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Uses in Brazilian and Portuguese cuisineEdit
Linguiça, like many other sausages, is generally served as part of a heavy meal, typically accompanied by rice, beans, and other pork products. Feijoada, for example, is a traditional Portuguese dish, also common in Brazil and Angola, that incorporates linguiça with beans, ham hocks, and other foods.
In Brazil, one variant is specially popular, the linguiça calabresa or simply calabresa, prepared originally with Calabrese pepper (nowadays with South American pepper) by Italian immigrants and particularly used in pizzas as a spicy sausage. Its popularity compares with pepperoni in the United States. Thus it's common to differentiate the linguiça calabresa from its counterpart linguiça portuguesa, prepared from the original Portuguese recipe and also served in pizzas as mild sausage, generally with egg slices.
Popularity and uses outside Portugal and BrazilEdit
Outside of continental Portugal, Azores Islands, Madeira Islands and Brazil, linguiça is also popular in Goa, Southeastern Massachusetts, Massachusetts' North Shore, Rhode Island, Southeastern Connecticut, California, Oregon, Seattle, New Jersey, Hawaii, and Okinawa. It is also available in many grocery stores in southern and central New Hampshire, and southern Maine. In these regions it is typically sliced before being grilled or braised, often with a light bodied beer. In Hawaii, McDonald's restaurants serve breakfasts featuring linguiça. Hawaiian linguiça, also known as Portuguese sausage, is usually smoked using banana leaves.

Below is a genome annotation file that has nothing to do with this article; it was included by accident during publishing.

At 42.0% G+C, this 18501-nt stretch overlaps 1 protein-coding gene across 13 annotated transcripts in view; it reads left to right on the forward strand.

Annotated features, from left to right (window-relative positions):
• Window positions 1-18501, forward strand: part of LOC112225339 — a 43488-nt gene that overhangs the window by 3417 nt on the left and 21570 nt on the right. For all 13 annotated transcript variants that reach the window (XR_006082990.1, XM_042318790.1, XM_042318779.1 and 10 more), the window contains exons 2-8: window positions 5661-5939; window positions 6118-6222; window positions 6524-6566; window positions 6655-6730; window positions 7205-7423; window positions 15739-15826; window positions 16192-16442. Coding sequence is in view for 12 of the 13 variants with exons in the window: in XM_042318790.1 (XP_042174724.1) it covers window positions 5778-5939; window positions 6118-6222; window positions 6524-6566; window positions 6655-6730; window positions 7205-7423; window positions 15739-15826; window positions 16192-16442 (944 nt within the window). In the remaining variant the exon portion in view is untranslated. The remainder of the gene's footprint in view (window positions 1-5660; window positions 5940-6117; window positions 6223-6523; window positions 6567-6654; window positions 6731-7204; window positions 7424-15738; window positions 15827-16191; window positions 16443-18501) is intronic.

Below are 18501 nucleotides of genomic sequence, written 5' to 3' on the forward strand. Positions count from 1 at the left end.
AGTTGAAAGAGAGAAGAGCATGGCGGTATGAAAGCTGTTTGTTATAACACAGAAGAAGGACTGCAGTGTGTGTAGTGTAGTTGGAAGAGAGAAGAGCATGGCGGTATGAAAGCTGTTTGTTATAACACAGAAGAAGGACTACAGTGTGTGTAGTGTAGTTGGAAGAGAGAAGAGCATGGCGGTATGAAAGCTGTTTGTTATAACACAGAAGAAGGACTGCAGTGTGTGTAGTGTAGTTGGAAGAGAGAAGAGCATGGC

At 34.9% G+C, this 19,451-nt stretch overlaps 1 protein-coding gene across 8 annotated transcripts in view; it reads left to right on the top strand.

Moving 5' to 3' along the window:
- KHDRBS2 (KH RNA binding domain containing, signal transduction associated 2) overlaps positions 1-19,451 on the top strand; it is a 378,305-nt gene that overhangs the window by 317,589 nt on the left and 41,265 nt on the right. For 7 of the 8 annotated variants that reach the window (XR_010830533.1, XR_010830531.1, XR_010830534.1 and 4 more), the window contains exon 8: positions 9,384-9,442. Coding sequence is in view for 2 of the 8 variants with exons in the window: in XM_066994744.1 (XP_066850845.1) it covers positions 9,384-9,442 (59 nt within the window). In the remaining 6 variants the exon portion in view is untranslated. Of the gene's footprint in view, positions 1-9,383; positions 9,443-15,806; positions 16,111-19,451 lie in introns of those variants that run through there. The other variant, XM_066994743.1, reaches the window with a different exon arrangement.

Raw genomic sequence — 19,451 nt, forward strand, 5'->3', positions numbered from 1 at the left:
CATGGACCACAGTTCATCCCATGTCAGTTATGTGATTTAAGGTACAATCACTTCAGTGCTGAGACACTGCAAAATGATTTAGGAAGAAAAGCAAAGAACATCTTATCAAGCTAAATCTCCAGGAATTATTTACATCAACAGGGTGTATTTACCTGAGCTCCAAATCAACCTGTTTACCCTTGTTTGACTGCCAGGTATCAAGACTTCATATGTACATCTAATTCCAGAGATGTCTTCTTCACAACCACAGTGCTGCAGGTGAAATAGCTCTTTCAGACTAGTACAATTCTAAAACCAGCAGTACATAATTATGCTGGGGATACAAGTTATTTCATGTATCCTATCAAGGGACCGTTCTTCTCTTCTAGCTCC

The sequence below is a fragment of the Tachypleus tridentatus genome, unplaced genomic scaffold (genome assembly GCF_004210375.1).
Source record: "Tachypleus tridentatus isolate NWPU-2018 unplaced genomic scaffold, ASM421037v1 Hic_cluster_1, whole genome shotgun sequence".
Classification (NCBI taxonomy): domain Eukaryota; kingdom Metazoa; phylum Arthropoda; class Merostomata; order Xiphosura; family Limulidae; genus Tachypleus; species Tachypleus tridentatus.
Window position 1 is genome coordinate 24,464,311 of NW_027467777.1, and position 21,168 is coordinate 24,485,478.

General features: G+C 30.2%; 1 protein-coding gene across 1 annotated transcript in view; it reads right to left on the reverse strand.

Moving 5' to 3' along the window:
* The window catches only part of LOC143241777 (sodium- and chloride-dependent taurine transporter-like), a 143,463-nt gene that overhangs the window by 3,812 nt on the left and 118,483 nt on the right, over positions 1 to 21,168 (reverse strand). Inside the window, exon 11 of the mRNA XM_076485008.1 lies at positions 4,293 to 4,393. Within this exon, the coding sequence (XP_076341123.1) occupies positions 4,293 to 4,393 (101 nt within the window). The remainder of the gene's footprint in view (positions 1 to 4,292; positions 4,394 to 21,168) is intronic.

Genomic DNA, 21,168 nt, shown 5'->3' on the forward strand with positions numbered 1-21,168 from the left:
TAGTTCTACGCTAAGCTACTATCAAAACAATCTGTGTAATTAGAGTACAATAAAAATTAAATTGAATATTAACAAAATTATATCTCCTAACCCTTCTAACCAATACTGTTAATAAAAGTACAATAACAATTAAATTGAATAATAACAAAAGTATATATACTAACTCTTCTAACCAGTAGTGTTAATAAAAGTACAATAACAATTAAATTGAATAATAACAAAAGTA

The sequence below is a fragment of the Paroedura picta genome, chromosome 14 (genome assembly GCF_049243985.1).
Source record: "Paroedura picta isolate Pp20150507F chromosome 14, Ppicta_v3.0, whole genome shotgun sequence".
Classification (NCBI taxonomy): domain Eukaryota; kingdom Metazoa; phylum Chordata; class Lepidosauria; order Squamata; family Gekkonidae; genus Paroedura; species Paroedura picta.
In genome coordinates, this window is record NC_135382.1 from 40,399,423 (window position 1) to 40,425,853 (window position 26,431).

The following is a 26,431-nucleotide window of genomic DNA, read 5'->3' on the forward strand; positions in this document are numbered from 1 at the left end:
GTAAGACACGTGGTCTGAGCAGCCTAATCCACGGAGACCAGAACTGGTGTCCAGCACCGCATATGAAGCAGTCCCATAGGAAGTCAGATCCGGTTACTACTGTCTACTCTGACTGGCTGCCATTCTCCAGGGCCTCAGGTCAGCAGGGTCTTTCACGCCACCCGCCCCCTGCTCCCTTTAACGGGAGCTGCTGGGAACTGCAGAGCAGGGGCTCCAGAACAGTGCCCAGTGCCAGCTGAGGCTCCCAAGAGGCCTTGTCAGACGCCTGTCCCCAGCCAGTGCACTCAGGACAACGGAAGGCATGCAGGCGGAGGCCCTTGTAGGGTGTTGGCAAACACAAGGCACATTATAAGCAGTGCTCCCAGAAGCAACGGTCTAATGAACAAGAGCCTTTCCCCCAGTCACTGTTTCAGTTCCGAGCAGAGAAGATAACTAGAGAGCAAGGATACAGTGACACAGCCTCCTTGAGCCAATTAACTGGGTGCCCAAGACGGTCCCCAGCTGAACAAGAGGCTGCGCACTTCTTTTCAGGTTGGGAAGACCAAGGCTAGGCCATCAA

Linguiça is a popular dish in Mangalore among the Catholic community. Mangalorean linguiça is spicier than Portuguese linguiça, and is more closely related to Goan chouriço. It is strongly flavored with red chillies, peppercorns, turmeric, and salt. It is typically prepared by half frying onions, adding sugar and vinegar to the meat, and cooking over a low flame, preferably wood fire.